The warm and familiar embrace of Fox & Friends is where Trump turns for unconditional support in furthering an alternate reality where his presidency is historically successful and his critics are merely unfair or needlessly mean. Perhaps that's why Ivanka Trump is also now frequenting the show -- her own one-on-one interview with Earhardt was pushed back to accomodate her father's, but it will air on Monday.  

    Rob Savillo contributed original research to this post. 

  • Daily Beast: FBI fired Trump adviser and frequent Fox News guest Sebastian Gorka for “anti-Muslim diatribes”

    “A senior FBI official assured outraged and embarrassed colleagues that the bureau would no longer use Gorka”

    Blog ››› ››› MEDIA MATTERS STAFF

    Donald Trump adviser, frequent Fox News guest, and former Breitbart editor Sebastian Gorka was fired by the FBI, who was paying him to give lectures on counterterrorism issues, due to “his over-the-top Islamophobic rhetoric.” Gorka, who has come under fire for being a “sworn member” of a “Nazi-allied” Hungarian group, has also defended claims that President Barack Obama was the “founder” of ISIS, blamed Obama and Hillary Clinton for the Pulse nightclub shooting, and blamed Obama for veteran suicides.

    In a June 21 story, The Daily Beast reports the FBI “ended its contract with Gorka just months before he joined the White House as a senior adviser to President Trump.” Gorka was fired after he “told attendees at the Joint Terrorism Operations Course … that all Muslims adhere to sharia law, which he said is in conflict with the U.S. Constitution and American democratic values.” The Daily Beast reported that after these remarks, “a senior FBI official assured outraged and embarrassed colleagues that the bureau would no longer use Gorka for any subsequent lectures or instructions”:

    The inflammatory pundit Sebastian Gorka worked for the FBI while he was a paid consultant to Donald Trump’s 2016 campaign, lecturing bureau employees on counterterrorism issues.

    Until the FBI terminated Gorka for his over-the-top Islamophobic rhetoric.

    The Daily Beast has learned that the Federal Bureau of Investigation ended its contract with Gorka just months before he joined the White House as a senior adviser to President Trump.

    [...]

    Gorka told attendees at the Joint Terrorism Operations Course, an introductory-level class for participants in the FBI’s Joint Terrorism Task Forces, that all Muslims adhere to sharia law, which he said is in conflict with the U.S. constitution and American democratic values. Officials familiar with his lecture said Gorka taught law-enforcement officials there is no such thing as mainstream Muslims—only those radicalized and those soon to be radicalized.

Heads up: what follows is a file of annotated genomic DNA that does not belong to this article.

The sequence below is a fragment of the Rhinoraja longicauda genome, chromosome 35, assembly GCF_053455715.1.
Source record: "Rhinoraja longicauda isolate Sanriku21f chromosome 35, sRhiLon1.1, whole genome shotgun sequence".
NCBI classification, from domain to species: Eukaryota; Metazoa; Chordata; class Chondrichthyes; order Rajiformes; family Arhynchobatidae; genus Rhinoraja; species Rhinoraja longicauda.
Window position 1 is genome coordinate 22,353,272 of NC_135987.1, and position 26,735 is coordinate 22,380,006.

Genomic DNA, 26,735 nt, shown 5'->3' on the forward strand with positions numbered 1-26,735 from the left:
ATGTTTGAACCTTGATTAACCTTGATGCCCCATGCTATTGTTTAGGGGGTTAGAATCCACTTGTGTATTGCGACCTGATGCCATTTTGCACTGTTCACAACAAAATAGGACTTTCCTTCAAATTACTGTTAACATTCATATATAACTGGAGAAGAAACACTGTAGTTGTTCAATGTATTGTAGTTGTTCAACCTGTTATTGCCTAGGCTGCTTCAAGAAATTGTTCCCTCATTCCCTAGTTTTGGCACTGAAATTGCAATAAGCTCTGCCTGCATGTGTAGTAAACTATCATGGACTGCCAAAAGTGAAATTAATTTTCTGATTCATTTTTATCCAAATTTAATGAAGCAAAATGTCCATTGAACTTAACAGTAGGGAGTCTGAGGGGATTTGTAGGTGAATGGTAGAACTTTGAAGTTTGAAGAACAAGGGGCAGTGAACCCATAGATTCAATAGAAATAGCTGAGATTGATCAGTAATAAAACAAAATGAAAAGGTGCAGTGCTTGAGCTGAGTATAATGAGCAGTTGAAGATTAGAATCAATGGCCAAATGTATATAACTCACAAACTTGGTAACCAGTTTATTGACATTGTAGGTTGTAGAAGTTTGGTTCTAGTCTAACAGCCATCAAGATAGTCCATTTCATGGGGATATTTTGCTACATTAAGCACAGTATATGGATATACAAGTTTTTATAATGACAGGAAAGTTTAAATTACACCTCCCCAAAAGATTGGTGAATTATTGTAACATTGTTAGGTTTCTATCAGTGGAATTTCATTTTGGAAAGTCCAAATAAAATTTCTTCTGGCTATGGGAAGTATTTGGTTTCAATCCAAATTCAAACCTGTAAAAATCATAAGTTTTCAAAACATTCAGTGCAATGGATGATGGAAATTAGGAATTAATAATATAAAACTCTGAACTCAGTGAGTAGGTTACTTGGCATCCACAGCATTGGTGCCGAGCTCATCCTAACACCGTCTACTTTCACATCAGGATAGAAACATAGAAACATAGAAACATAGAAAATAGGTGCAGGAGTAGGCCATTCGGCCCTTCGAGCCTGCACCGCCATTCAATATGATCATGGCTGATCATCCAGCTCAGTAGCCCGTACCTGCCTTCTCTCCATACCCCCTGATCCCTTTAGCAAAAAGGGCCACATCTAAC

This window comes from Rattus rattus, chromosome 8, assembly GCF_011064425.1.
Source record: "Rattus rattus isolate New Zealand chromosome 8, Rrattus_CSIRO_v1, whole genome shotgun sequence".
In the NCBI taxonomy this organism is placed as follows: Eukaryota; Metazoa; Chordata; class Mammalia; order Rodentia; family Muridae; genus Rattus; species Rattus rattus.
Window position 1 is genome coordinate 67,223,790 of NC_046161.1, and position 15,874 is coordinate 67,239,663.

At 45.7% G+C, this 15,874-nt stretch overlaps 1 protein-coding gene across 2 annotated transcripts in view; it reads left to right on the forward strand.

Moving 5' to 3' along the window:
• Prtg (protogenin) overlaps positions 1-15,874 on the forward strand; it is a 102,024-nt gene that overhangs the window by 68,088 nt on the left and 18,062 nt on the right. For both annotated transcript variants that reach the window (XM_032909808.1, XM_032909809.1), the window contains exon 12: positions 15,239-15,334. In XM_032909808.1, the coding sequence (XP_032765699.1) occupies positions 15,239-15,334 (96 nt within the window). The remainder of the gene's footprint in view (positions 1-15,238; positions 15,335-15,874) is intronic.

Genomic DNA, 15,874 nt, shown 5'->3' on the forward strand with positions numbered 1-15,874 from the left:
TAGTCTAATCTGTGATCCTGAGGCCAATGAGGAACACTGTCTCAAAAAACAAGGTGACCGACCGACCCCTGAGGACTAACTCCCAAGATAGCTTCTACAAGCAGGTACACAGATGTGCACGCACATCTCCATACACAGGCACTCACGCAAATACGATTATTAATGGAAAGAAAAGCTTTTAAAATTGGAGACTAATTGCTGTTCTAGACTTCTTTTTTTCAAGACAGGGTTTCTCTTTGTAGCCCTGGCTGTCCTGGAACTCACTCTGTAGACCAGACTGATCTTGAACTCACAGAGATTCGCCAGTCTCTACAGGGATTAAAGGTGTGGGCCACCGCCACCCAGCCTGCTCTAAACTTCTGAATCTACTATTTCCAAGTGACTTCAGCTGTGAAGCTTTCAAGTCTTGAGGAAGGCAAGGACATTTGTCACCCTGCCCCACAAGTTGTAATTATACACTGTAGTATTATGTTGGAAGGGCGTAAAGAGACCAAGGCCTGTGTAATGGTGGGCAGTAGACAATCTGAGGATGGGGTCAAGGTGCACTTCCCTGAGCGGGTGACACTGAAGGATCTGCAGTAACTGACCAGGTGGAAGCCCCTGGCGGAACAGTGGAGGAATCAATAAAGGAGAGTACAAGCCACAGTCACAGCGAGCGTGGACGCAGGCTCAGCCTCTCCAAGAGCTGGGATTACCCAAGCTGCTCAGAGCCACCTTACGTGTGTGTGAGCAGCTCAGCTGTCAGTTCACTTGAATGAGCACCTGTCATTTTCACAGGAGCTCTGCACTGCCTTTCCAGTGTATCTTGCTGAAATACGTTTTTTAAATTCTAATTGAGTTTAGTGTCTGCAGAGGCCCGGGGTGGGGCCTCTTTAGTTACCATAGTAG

The following month, a senior FBI official assured outraged and embarrassed colleagues that the bureau would no longer use Gorka for any subsequent lectures or instructions, according to documents reviewed by The Daily Beast.

  • Right-wing media is attempting to resuscitate an already misused survey to push debunked voter fraud claims

    Blog ››› ››› DINA RADTKE

    Conservative media are pointing to a new report based on a recurring academic survey that was already misused to bolster debunked claims about non-citizen voting to claim that President Donald Trump is vindicated in stating that undocumented immigrants are committing voter fraud en masse.

    The conservative group Just Facts recently published a report based on Harvard data collected regularly to claim that 5.7 million undocumented immigrants may have voted in the 2008 presidential election. Right-wing media seized upon the skewed report to claim that “Trump was right.” Fox & Friends was promptly mocked on Twitter for lifting up the blatantly flawed study:

    In October 2016, PolitiFact published a piece explaining that the Harvard survey Just Facts relies on has been hotly challenged by experts as proof of voter fraud, and the authors who initially wrote about it themselves warned against using the data for future claims along those lines.

    Nonetheless, in November 2016, a man purporting to be the founder of voter fraud reporting app VoteStand alluded to the data to tweet the myth that 3 million noncitizens voted illegally, a claim that right-wing media blindly shared with their audiences. The data was quickly debunked at that time.